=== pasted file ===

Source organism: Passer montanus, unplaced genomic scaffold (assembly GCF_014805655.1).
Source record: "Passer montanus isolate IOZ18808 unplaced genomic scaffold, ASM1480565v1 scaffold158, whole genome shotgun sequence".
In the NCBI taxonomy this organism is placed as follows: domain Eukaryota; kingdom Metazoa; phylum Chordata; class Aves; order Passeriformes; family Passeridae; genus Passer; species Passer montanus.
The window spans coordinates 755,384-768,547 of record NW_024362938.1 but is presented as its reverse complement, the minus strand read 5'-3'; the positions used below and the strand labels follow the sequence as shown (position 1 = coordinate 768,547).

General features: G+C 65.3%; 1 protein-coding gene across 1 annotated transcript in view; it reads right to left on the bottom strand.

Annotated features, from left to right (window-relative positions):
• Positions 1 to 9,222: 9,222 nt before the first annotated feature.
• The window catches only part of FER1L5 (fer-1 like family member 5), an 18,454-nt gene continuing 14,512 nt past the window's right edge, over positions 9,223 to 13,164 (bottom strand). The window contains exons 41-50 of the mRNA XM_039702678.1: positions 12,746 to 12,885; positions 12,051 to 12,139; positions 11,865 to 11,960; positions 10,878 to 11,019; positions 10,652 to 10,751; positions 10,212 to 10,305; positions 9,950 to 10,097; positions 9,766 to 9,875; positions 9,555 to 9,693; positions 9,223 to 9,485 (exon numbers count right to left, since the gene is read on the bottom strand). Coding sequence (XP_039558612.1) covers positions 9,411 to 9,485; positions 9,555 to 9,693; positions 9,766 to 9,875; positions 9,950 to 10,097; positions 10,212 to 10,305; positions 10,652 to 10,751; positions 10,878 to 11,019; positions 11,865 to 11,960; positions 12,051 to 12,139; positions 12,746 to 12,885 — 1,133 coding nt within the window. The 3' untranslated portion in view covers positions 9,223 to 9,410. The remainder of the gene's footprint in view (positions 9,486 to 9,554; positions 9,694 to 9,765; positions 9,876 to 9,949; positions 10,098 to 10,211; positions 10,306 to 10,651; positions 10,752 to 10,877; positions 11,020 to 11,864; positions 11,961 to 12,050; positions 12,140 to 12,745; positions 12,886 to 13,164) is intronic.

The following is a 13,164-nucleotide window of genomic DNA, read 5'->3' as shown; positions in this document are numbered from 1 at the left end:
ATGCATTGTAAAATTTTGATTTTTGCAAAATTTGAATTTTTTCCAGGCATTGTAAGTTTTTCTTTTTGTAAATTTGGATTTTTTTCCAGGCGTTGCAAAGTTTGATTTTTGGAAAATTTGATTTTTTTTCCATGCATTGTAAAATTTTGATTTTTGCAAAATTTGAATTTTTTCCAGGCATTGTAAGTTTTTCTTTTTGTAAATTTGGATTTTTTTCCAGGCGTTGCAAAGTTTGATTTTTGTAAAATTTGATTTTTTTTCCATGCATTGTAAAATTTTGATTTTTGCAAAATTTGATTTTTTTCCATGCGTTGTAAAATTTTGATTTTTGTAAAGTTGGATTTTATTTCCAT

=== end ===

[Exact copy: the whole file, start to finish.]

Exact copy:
Source organism: Passer montanus, unplaced genomic scaffold (assembly GCF_014805655.1).
Source record: "Passer montanus isolate IOZ18808 unplaced genomic scaffold, ASM1480565v1 scaffold158, whole genome shotgun sequence".
In the NCBI taxonomy this organism is placed as follows: domain Eukaryota; kingdom Metazoa; phylum Chordata; class Aves; order Passeriformes; family Passeridae; genus Passer; species Passer montanus.
The window spans coordinates 755,384-768,547 of record NW_024362938.1 but is presented as its reverse complement, the minus strand read 5'-3'; the positions used below and the strand labels follow the sequence as shown (position 1 = coordinate 768,547).

General features: G+C 65.3%; 1 protein-coding gene across 1 annotated transcript in view; it reads right to left on the bottom strand.

Annotated features, from left to right (window-relative positions):
• Positions 1 to 9,222: 9,222 nt before the first annotated feature.
• The window catches only part of FER1L5 (fer-1 like family member 5), an 18,454-nt gene continuing 14,512 nt past the window's right edge, over positions 9,223 to 13,164 (bottom strand). The window contains exons 41-50 of the mRNA XM_039702678.1: positions 12,746 to 12,885; positions 12,051 to 12,139; positions 11,865 to 11,960; positions 10,878 to 11,019; positions 10,652 to 10,751; positions 10,212 to 10,305; positions 9,950 to 10,097; positions 9,766 to 9,875; positions 9,555 to 9,693; positions 9,223 to 9,485 (exon numbers count right to left, since the gene is read on the bottom strand). Coding sequence (XP_039558612.1) covers positions 9,411 to 9,485; positions 9,555 to 9,693; positions 9,766 to 9,875; positions 9,950 to 10,097; positions 10,212 to 10,305; positions 10,652 to 10,751; positions 10,878 to 11,019; positions 11,865 to 11,960; positions 12,051 to 12,139; positions 12,746 to 12,885 — 1,133 coding nt within the window. The 3' untranslated portion in view covers positions 9,223 to 9,410. The remainder of the gene's footprint in view (positions 9,486 to 9,554; positions 9,694 to 9,765; positions 9,876 to 9,949; positions 10,098 to 10,211; positions 10,306 to 10,651; positions 10,752 to 10,877; positions 11,020 to 11,864; positions 11,961 to 12,050; positions 12,140 to 12,745; positions 12,886 to 13,164) is intronic.

The following is a 13,164-nucleotide window of genomic DNA, read 5'->3' as shown; positions in this document are numbered from 1 at the left end:
ATGCATTGTAAAATTTTGATTTTTGCAAAATTTGAATTTTTTCCAGGCATTGTAAGTTTTTCTTTTTGTAAATTTGGATTTTTTTCCAGGCGTTGCAAAGTTTGATTTTTGGAAAATTTGATTTTTTTTCCATGCATTGTAAAATTTTGATTTTTGCAAAATTTGAATTTTTTCCAGGCATTGTAAGTTTTTCTTTTTGTAAATTTGGATTTTTTTCCAGGCGTTGCAAAGTTTGATTTTTGTAAAATTTGATTTTTTTTCCATGCATTGTAAAATTTTGATTTTTGCAAAATTTGATTTTTTTCCATGCGTTGTAAAATTTTGATTTTTGTAAAGTTGGATTTTATTTCCAT